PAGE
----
It’s like being inside the brain of a cheetah or a leopard, stalking its prey on the savannah, permanently calculating, continually alert to its next move.

At one point Reacher is described as a predator poised above the waterhole. This is exactly what he feels like all the way through. When not being pressed he is gentlemanly and courteous, to old ladies or women like Chang. But when at all pressed, he turns into super-predator, an unrivalled calculator of the odds for fighting and surviving and beating all the opposition in sight.

He’s not just tall and strong and trained to kill in twenty ways. He is a super-predator, a quintessence of the hunter-killer instinct which the biologists tell us is inside all of us.

Which, according to the blurbs, men want to be, and women want to shag – in order to have babies by him, in order to be protected by him.

The heartlessness of American life

Where does Reacher get his money from? There seems to be no end to the train tickets, hire cars, airplane flights, hotel rooms and taxis, taxis everywhere. Credit cards, cell phones, the internet, shiny hire cars, the rich doctor in his gated community, the party by the pool, power breakfasts, brunch in diners, dinners in restaurants – to me there is a sickening surfeit of wealth.

In their films and fictions, Americans seem to take it for granted that they can go anywhere, do anything, eat anything, shoot anyone. By and large Americans don’t realise how rich and privileged they are.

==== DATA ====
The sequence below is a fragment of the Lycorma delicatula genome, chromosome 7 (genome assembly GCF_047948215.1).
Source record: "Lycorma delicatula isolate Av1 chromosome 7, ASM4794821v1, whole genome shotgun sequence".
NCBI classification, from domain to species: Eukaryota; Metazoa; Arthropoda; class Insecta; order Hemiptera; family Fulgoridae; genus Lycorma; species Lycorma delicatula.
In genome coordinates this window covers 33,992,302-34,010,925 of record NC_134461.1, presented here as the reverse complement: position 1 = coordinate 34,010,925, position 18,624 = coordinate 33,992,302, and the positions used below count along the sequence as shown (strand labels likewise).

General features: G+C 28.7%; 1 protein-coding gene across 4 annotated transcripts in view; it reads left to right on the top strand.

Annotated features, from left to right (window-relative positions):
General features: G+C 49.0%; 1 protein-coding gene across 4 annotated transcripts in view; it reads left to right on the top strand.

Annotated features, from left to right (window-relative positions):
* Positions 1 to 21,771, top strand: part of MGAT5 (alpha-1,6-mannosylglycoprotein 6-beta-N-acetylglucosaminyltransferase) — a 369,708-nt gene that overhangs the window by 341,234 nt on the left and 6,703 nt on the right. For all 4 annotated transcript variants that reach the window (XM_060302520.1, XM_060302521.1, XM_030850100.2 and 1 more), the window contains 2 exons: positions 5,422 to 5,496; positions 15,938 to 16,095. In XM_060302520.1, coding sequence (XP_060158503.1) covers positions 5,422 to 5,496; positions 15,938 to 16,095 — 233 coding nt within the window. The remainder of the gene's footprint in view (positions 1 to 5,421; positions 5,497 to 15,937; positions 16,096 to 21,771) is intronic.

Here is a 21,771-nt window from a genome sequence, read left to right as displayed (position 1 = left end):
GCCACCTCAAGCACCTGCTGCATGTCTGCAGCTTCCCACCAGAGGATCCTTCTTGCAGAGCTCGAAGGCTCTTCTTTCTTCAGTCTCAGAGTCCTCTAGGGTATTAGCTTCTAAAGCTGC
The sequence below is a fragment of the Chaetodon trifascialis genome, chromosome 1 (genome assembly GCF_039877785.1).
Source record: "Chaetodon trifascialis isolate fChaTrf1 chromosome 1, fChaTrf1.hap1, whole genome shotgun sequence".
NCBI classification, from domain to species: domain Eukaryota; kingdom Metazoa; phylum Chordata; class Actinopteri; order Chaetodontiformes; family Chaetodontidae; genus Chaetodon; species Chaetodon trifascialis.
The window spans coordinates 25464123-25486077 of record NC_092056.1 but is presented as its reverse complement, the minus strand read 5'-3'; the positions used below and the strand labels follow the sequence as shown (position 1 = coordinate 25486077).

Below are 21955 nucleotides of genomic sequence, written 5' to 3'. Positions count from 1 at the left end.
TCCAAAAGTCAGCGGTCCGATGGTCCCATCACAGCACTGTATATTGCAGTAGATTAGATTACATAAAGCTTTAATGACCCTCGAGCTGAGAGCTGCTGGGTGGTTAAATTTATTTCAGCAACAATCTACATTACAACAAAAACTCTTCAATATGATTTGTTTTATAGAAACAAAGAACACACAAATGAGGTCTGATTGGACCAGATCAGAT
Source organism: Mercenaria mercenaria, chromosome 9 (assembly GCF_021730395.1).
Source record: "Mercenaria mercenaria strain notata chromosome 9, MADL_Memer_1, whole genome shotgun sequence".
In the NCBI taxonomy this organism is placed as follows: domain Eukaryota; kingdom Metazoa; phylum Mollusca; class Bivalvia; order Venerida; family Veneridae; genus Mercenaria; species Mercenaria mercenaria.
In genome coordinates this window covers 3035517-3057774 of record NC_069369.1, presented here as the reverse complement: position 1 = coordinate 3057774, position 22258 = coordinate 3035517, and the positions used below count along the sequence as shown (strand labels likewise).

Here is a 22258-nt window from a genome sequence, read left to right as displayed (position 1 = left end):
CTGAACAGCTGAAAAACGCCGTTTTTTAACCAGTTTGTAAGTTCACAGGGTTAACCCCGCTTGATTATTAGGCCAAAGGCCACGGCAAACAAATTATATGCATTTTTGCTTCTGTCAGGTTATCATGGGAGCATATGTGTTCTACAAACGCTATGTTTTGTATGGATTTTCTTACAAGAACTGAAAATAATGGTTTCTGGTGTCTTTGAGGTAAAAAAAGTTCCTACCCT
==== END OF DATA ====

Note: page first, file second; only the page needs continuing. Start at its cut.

Which makes the contrast with the sickening sadism, violence and general heartlessness of almost the characters so upsetting and disturbing. The novel opens with a murder, there’s a lull while Chang and Reacher slowly uncover the powder trail leading to the gruesome truth – and then a steady increase in tempo of the opponents Reacher has to blow apart, behead, execute and generally eviscerate.

For me there’s an umbilical connection between the two: The casual way they accept the train tickets, plane flights, hire cars, identikit hotel rooms, everything is described in solely functional terms, as expressions of wish and desire. I wanna go there. I’ll getta plane. I’ll hire a car. I’ll getta taxi. I want, I get.

The characters apply the same instrumental mindset to each other. You’re in my way. I gotta kill you. Sorry it ain’t personal, it’s business. I’m being paid to execute you, sorry but a job’s a job.

In the scene where the assassins burst in on Chang and Reacher talking to McCann’s sister and her family, the assassins – once they’ve lined the good guys all up on the sofa – proceed to share the fact that they’re upset: they were paid to kill three people (Chang, Reacher and McCann’s sister) and now they’re confronted with five people. Well, that’s just not fair, is it? If they gotta kill five they want more money. I mean you would too, right? Am I right?

Presumably this scene is meant to be funny. In fact it’s the delay while the assassins try to figure out which of the five people in front of them are the three they’ve been sent to assassinate – Chang, Reacher and McCann’s sister (well, Chang being Chinese is easy enough, but they’re uncertain about the other two) that allows Reacher, with his lizard brain, to contrive a strategy which evens up the odds enough for him to tackle all three assassins and – lucky as usual – to go from sitting on a sofa completely unarmed, to getting the better of three armed assassins. What a guy.

It’s possible to enjoy books like this for the thrill of the narrative, for its tongue-in-cheek hard man prose, for its ridiculous love scenes – but still be appalled by the insight they give into a society which has been hollowed out and lost all its humanity.

Every possible facility of advanced twenty-first century life is laid on for these Americans. And yet, with a kind of tragic inevitability, books like this show how having everything has somehow withered Americans’ humanity and turned them into killing machines. Not every American is a soulless killer, obviously. But our time does seem to be witnessing a plague of mass shootings by Americans with plenty of guns and no soul whatsoever.


Related links

Reviews of other Jack Reacher novels